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Angry Birds Space Review

Verdict

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Key Specifications

  • Review Price: £1.99
  • 60 levels in four zones
  • Gravity physics
  • Optional in-app purchases

Why not read our 100 best iPhone games ever feature

The Angry Birds series has been around since 2009. That’s a fair old time in gaming terms, and a lifetime on the App Store. However, later instalments Angry Birds Seasons and Angry Birds Rio didn’t change the gameplay formula much. They refined it, sure, but neither made as dramatic changes as Angry Birds Space.

However, Angry Birds Space remains a mix of the familiar and the new. A similar line-up of birds features, and those pigs are still there, under those blocks of wood, stone and metal. And you still fling one at the other using touchscreen gestures you’ll have seen, if not done yourself.

Angry Birds Space 3

The key difference is in Angry Birds Space’s approach to gravity. This natural Newtonian force is at the core of any physics-based game – the original Angry Birds included – but this one gets to be more playful with it than most.

Levels aren’t just made up of side-scrolling arrangements of small obstacles, but planetoids with their own gravity fields too. Each sphere’s area of influence is shown visually, and – as in real-life physics – the centre of gravity is at the planet’s core.

For the first dozen or so levels, the approach to gravity fields is easygoing. Rovio eases you into the difference between the vacuum of space and the pulling fields, and the notion of playing around a planet rather than along a plane is slowly introduced. This would become dull fairly quickly, but as design experts, Rovio’s designers know when to tweak the formula – as a drip feed of new thrills.

Angry Birds Space level

Soon enough you’re dealing with levels where gravity fields intersect, requiring more thought. And occasionally there’s even such a conflict that a new centre of gravity between planetary bodies forms.

Before it all starts to sound a bit like Carl Sagan presents Angry Birds Space, we should say that the approach to gravity here is still very casual. It’s based around consistent physics systems, but doesn’t feel entirely precise – it’s simplified, just as you’d expect from an Angry Birds game, or any casual game.

Angry Birds Space 2

However, it does revitalise the arguably now-stale Angry Birds format, and enables a much more playful approach to level types. Occasionally, there’s a near gravity-free level where you have to bash space detritus into space suit-wearing pigs, which ends up feeling like an interstellar game of pool.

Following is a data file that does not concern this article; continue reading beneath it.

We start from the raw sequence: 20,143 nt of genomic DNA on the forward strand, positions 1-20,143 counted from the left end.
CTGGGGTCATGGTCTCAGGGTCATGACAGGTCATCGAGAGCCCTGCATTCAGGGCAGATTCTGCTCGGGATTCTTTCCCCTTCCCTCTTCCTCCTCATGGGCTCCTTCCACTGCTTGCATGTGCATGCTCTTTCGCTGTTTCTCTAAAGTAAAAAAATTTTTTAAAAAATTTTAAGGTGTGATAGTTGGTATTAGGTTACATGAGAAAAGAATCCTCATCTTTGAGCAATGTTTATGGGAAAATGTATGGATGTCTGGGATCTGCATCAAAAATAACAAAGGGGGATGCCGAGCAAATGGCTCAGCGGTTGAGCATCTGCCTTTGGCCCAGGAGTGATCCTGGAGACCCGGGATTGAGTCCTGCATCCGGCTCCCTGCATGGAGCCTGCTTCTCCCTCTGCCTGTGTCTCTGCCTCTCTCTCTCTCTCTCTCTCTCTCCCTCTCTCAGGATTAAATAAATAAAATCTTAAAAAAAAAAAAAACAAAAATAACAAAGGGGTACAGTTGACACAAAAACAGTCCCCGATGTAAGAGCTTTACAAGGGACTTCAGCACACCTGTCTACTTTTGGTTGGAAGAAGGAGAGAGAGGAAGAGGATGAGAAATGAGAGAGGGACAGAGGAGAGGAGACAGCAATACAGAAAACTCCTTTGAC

There are also bonus levels in Angry Birds Space, unlocked by smashing special hidden items in standard levels. These feature supercharged gravity, to make your birds bounce around like the balls of a Breakout clone. As the levels are arranged in just this manner, they basically are miniature Breakout clones themselves.

Angry Birds Space 4

The end of each set of levels is signposted with a neat boss battle too. These will feature something like, for example, a pig in a space-tank that you have to bash by causing floating space rocks to drop on his head. Working with the special levels and the general increase in standard level dynamism, Angry Birds Space does enough to re-awaken the interest of those a bit fed up with the Angry Birds formula.

Spoilers: close your eyes, this is the first boss…
Angry Birds Space 1

The learning curve is also a little less steep than some of the recent Angry Birds episodes, although, taken as a whole, it needs more thought than the previous earthbound style. You’ll sometimes have to fire a bird around the back of the planet to reach a much closer-but-inaccessible area around the front, and sometimes the levels appear almost upside-down. Space doesn’t think much of our concerns about which way is up. Fun and frustration clash in a way that’s ultimately very satisfying.

At present, the game offers 60 levels set over four planet types – a “normal” one, an icy one, a mine-filled one and the golden Eggsteroids zone, where the bonus levels live. In true Rovio fashion, there’s already another planet under wraps in the level select screen, waiting for the next update.

In-app purchases have made their way into Angry Birds Space, but only in a very minor, (mostly) non-destructive way. Whenever you complete a zone, you’re granted with extra Space Eagle tokens. These are fired from your slingshot and open up a space vortex, unleashing the space eagle, which sucks in any nearby pigs. Although not a sure-fire level-winning tactic, they’re the next best thing. And twenty of ’em will set you back 69p.

Angry Birds Space
The dreaded IAP – but they are subtle in Angry Birds Space

Angry Birds Space isn’t original in any of its concepts. Interesting gravity games have littered the App Store for years now, and many have had a more intellectual, intense look at the forces of our universe than you’ll see here. But few are quite as fun as Rovio’s latest. Angry Birds Space feels smarter than its predecessors too, and should bring back many – if not many millions – of burnt-out Angry Birds fans into the fold. Watching a pig floating into space creep slowly into a gravity field and fall to its doom – that’s hard to beat.

Verdict
Angry Birds Space takes the series to new territory in more than one sense. Playing with the formula far more than Seasons or Rio ever did, this is perhaps the first true sequel to the original Angry Bids. Sending the birds out to space, Rovio’s playful take on gravity and how it can be manipulated revitalises a formula that’s been milked fairly heavily over the last three years. And its intricacies enable the game to evolve in a gradual way that holds your attention.

More on gaming:
The 100 best iPhone games of all time

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